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Sen. Moran Introduces Bill to Reform Consumer Financial Protection Bureau

Would replace director with commission, subject bureau to appropriations process

WASHINGTON, D.C. – U.S. Senator Jerry Moran (R-Kan.), Ranking Member of the Senate Committee on Appropriations Financial Services and General Government Subcommittee, today introduced legislation to reform the structure of the new Consumer Financial Protection Bureau (CFPB). The Responsible Consumer Financial Protection Regulations Act of 2011, S. 737, would replace the single CFPB Director with a Senate-confirmed five-person commission – similar to the leadership structure of the Securities and Exchange Commission (SEC), Commodity Futures Trade Commission (CFTC) and Federal Trade Commission (FTC). It would also subject the CFPB to the regular appropriations process like most federal agencies.

“While my concerns with Dodd-Frank extend beyond the structure of the CFPB, this legislation is an important first step toward making sure Congress has the oversight authority necessary for such a powerful agency,” Sen. Moran said. “Allowing a single unelected official to define their own jurisdiction and regulate vast segments of our economy without accountability or restraint is a ‘reform’ that should be rejected.”

“History has shown that the ‘power of the purse’ is a critical tool that Congress employs to hold agencies accountable,” Sen. Moran continued. “The CFPB has more power and authority than almost any independent agency in history and asking them to present a budget to Congress for approval is a very modest request.”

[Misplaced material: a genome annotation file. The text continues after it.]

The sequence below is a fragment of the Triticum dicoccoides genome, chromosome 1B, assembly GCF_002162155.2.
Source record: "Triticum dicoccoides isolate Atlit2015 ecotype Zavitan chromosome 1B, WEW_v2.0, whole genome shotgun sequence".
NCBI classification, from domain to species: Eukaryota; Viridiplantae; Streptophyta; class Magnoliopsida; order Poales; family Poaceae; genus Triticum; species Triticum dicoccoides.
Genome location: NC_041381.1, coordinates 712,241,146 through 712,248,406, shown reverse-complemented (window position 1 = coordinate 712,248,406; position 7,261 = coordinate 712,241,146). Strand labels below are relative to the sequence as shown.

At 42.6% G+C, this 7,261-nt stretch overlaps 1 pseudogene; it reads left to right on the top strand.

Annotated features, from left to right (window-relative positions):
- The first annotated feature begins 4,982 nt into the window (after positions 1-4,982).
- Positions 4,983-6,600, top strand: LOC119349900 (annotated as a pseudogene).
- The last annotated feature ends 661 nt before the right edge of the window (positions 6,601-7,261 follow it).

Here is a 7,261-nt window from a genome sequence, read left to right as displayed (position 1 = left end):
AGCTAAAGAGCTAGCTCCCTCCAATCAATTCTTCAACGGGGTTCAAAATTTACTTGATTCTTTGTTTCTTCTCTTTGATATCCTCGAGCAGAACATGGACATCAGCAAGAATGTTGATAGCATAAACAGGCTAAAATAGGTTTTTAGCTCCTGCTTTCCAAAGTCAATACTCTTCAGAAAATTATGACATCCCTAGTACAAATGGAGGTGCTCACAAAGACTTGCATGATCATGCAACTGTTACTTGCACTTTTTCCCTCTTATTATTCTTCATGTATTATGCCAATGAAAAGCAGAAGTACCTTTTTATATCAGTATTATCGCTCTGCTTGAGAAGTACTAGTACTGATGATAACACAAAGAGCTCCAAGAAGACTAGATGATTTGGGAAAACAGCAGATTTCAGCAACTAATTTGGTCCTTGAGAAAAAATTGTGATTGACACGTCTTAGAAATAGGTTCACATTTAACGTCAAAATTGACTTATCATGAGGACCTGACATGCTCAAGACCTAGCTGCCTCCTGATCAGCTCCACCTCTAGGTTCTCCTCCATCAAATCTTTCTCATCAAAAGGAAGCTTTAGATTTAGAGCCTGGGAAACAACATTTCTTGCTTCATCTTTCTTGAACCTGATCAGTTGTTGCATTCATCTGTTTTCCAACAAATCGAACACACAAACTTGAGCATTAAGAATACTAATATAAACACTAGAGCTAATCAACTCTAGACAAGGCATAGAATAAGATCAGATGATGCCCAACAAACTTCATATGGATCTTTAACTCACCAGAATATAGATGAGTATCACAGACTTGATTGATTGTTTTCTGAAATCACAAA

The Dodd-Frank Act currently allows the CFPB director to set his or her annual budget by withdrawing funds directly from the Federal Reserve, rather than going through the annual Congressional appropriations process like most independent agencies. Additionally, Dodd-Frank denies the Federal Reserve any authority to deny or adjust the CFPB director’s request. Sen. Moran’s legislation would subject the CFPB to the annual appropriations process, authorizing funding levels for FY 2011 and 2012 equal to the president’s estimate of need. 

Note: During debate of what would later become the Dodd-Frank Act, then-Chairmen Frank and Waxman produced an agreement establishing that the CFPB be led by a five-member commission appointed by the president, with no more than three members from the same political party. This Democrat agreement was passed by the U.S. House of Representatives but was removed in conference and replaced with a single director.

Click here to view the full text of S. 737, the Responsible Consumer Financial Protection Regulations Act of 2011.

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